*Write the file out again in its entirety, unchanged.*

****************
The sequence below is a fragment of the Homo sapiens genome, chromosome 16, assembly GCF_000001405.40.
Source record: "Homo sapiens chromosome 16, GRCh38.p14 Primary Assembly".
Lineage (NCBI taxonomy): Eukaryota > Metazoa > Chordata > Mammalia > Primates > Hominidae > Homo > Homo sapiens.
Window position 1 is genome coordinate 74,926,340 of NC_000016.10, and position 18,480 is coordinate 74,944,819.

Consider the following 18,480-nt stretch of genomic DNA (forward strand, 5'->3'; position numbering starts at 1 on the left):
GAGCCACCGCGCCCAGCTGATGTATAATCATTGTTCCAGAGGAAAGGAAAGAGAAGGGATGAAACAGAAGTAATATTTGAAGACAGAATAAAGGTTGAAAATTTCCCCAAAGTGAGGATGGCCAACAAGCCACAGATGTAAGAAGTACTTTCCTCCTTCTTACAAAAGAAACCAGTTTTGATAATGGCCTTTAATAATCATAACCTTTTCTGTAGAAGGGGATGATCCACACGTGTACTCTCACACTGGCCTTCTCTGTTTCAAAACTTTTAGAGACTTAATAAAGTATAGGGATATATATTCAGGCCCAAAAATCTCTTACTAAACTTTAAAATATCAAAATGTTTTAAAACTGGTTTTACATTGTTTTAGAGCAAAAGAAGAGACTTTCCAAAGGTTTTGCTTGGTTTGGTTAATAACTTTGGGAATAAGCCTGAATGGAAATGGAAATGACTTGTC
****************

The sequence below is a fragment of the Homo sapiens genome, chromosome 16, assembly GCF_000001405.40.
Source record: "Homo sapiens chromosome 16, GRCh38.p14 Primary Assembly".
Lineage (NCBI taxonomy): Eukaryota > Metazoa > Chordata > Mammalia > Primates > Hominidae > Homo > Homo sapiens.
Window position 1 is genome coordinate 74,926,340 of NC_000016.10, and position 18,480 is coordinate 74,944,819.

Consider the following 18,480-nt stretch of genomic DNA (forward strand, 5'->3'; position numbering starts at 1 on the left):
GAGCCACCGCGCCCAGCTGATGTATAATCATTGTTCCAGAGGAAAGGAAAGAGAAGGGATGAAACAGAAGTAATATTTGAAGACAGAATAAAGGTTGAAAATTTCCCCAAAGTGAGGATGGCCAACAAGCCACAGATGTAAGAAGTACTTTCCTCCTTCTTACAAAAGAAACCAGTTTTGATAATGGCCTTTAATAATCATAACCTTTTCTGTAGAAGGGGATGATCCACACGTGTACTCTCACACTGGCCTTCTCTGTTTCAAAACTTTTAGAGACTTAATAAAGTATAGGGATATATATTCAGGCCCAAAAATCTCTTACTAAACTTTAAAATATCAAAATGTTTTAAAACTGGTTTTACATTGTTTTAGAGCAAAAGAAGAGACTTTCCAAAGGTTTTGCTTGGTTTGGTTAATAACTTTGGGAATAAGCCTGAATGGAAATGGAAATGACTTGTC